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Oil spill that shut Toronto subway line for almost a day not an isolated incident: TTC

The Toronto Transit Commission is launching a forensic investigation to get to the bottom of repeated hydraulic oil leaks affecting the city’s subway network.

Days after a hydraulic fluid spill caused a 12-hour shut-down of its Line 2 subway service, TTC officials revealed there have been seven similar spills since the beginning of the year, two of them happening in the days immediately following the one that caused Monday’s interruption.

Officials scrambled to address Monday’s spill on the tracks between Yonge and Broadview Stations. Trains began overshooting stops within stations, forcing the TTC to halt service between St. George and Broadview stations in the middle of the morning commute.

Crew members manually cleaned the tracks to resume service in time for the evening commute. But the second rush hour came and went with thousands of frustrated transit users crammed onto shuttle buses, or simply opting to walk.

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While Monday’s disruption is still under investigation, TTC CEO Rick Leary said about 200 litres of oil was discharged from a work car as it was being returned to a service yard.

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“This oil release was significant enough that it caused three trains to slip on the track areas and overshoot their assigned stopping points at the station platforms,” said Leary.

Following the incident, he said despite efforts to minimize the disruption, service still felt short of expectations – prompting an apology to those affected.

At Thursday’s TTC Board meeting, staff members outlined what went wrong this week, while revealing Monday’s spill was just the latest in a troubling trend that officials couldn’t explain.

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Since January 2024, there have been seven hydraulic failures involving spills, the latest happening on Wednesday night. All of the spills occurred from failed parts on maintenance vehicles, but Leary said they don’t know why it keeps happening, and wouldn’t rule out if they had been tampered with.

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“Just suppose it was the failure of a part, we want to make sure the industry know,” he said. “I don’t exclude anything though, but I need to find the cause.”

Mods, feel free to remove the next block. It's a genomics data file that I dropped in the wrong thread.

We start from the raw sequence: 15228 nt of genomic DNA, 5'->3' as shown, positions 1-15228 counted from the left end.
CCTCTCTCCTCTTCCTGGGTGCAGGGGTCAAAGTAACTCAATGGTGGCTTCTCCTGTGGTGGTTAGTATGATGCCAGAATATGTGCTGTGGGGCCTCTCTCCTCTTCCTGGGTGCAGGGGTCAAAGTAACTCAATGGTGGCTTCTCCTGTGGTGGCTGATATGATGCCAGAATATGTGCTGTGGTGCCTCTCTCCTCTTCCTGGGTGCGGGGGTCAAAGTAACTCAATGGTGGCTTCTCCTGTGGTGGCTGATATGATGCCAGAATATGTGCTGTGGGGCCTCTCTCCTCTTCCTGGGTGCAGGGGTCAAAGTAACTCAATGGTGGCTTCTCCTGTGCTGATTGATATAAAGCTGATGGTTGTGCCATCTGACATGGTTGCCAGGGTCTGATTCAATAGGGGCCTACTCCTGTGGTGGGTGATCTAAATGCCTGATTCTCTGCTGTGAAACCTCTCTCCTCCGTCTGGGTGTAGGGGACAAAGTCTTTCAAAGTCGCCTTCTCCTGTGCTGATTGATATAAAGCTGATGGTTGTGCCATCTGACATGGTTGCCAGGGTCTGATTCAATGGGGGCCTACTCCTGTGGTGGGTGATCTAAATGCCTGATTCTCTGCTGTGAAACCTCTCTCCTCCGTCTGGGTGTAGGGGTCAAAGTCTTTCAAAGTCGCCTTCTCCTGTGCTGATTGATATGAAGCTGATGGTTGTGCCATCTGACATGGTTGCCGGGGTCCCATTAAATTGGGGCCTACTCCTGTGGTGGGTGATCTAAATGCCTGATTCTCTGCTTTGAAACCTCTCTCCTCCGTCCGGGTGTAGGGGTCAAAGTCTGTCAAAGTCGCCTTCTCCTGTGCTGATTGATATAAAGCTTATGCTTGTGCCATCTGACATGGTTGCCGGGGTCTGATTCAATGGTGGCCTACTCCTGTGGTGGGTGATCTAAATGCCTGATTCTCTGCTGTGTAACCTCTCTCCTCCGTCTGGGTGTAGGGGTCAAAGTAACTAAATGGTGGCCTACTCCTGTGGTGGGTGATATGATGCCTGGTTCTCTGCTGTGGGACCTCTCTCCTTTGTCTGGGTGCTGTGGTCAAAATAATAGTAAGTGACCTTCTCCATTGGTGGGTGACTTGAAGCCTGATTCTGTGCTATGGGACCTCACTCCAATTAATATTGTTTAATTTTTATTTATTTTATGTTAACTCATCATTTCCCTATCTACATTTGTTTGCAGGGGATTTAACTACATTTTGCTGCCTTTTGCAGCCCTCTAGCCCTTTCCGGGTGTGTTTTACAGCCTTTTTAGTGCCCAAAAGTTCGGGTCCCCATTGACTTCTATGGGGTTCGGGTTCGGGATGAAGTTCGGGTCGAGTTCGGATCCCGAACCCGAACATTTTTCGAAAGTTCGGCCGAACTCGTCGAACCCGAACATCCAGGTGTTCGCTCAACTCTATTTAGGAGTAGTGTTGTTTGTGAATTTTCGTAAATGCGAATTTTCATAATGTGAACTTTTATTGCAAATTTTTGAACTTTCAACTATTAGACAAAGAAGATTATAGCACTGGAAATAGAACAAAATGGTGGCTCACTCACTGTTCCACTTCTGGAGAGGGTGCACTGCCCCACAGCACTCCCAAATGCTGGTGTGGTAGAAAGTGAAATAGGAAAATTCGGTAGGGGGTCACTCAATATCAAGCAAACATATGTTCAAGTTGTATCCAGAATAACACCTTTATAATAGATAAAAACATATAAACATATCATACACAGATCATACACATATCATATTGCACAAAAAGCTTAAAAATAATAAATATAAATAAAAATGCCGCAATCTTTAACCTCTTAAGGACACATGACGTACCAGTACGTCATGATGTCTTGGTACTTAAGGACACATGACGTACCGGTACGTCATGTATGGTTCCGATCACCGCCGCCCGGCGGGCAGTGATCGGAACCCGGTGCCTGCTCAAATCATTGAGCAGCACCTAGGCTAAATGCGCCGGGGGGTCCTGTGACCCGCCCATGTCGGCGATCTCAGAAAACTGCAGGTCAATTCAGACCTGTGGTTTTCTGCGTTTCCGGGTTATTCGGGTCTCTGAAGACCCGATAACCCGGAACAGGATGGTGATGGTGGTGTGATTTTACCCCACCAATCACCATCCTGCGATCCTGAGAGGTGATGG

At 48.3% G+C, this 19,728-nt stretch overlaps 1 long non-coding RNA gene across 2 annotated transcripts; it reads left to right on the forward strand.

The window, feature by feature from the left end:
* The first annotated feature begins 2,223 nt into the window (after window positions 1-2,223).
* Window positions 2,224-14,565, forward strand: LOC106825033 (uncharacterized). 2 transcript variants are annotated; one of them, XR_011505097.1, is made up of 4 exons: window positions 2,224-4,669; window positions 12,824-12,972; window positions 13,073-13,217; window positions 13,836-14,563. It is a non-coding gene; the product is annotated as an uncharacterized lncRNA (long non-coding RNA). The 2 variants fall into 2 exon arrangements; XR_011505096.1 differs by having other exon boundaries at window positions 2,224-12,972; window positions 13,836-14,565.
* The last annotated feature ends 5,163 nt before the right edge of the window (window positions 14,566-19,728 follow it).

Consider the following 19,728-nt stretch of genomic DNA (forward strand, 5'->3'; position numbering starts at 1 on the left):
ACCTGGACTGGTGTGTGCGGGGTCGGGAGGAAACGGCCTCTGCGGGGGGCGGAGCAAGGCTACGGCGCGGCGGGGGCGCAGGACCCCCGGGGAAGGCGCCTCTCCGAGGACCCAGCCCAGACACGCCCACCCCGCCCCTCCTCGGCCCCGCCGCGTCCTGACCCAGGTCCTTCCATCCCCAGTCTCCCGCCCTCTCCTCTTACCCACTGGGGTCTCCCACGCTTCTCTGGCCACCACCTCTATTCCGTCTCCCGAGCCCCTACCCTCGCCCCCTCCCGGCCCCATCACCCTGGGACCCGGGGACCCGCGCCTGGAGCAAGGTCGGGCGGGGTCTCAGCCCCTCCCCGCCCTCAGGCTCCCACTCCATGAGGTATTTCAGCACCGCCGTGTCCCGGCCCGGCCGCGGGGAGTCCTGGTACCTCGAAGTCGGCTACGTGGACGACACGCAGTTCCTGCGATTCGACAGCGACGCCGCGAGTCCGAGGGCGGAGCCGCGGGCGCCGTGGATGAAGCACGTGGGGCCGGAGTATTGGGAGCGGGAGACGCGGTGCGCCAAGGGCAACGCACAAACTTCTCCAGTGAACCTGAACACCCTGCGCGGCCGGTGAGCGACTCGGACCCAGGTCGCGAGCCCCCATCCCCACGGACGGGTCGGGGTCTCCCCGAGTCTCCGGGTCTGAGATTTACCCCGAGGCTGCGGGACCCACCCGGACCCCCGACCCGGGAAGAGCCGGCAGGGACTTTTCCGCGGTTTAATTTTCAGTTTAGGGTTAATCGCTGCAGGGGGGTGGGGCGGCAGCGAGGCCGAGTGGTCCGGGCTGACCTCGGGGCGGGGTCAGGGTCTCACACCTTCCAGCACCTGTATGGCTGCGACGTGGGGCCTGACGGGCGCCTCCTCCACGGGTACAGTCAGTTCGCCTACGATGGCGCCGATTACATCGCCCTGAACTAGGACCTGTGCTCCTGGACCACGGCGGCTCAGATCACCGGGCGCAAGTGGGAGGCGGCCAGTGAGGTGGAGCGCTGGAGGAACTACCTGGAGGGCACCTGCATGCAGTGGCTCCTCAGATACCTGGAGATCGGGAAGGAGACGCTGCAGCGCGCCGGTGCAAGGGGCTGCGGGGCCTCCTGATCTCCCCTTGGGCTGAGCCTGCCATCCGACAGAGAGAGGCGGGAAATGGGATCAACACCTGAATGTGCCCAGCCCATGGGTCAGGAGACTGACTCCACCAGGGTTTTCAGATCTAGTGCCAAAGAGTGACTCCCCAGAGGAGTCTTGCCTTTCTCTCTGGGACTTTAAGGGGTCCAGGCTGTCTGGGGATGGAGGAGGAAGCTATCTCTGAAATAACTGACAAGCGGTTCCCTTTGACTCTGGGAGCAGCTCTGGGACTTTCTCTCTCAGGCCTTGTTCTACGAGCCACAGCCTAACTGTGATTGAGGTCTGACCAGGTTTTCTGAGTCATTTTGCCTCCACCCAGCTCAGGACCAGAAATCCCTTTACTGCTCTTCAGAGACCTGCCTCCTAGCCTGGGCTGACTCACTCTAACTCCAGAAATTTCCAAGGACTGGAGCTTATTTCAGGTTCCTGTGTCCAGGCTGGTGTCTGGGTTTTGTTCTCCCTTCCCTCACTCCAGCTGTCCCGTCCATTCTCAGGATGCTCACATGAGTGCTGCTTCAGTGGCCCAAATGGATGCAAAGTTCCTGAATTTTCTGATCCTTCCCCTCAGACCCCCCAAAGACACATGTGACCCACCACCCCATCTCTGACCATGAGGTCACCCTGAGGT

TTC officials also said that other spills were reported on both Tuesday and Wednesday this week, and Leary admitted it was lucky they, too, didn’t lead to similar delays on the transit network.

“We’re very lucky, I’d never seen that what occurred on Monday before,” he said.

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The TTC CEO said in the wake of the disruption, the transit agency was initiating a “deep dive” probe with a forensic investigator who will arrive this week.

“What troubles me is the frequency of these leaks and how they occurred,” said Leary, who added it was puzzling that a hose reinforced with steel braiding was able to leak.

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This was the second successive board meeting where the matter of leaks on tracks was brought up after ATU 113 union members raised safety concerns of subway operators last month.

Several TTC board members indicated they were troubled to be learning about the leaks in the wake service disruptions and from union members, and not directly from TTC staff.

“Why did it take such a horrible incident … for this report to come to the board today?” asked Ward 12 Coun. Josh Matlow.

Ward 11 Coun. Dianne Saxe pushed back against any assertion there was a link between transit funding to how the TTC responds and prevents leaks.

“This is not to me a question of lack of money from the federal government, this is a question of improper operations and proper precautions being taken,” she said.

Leary couldn’t say how long the investigation would take, but committed to monthly updates to the board.

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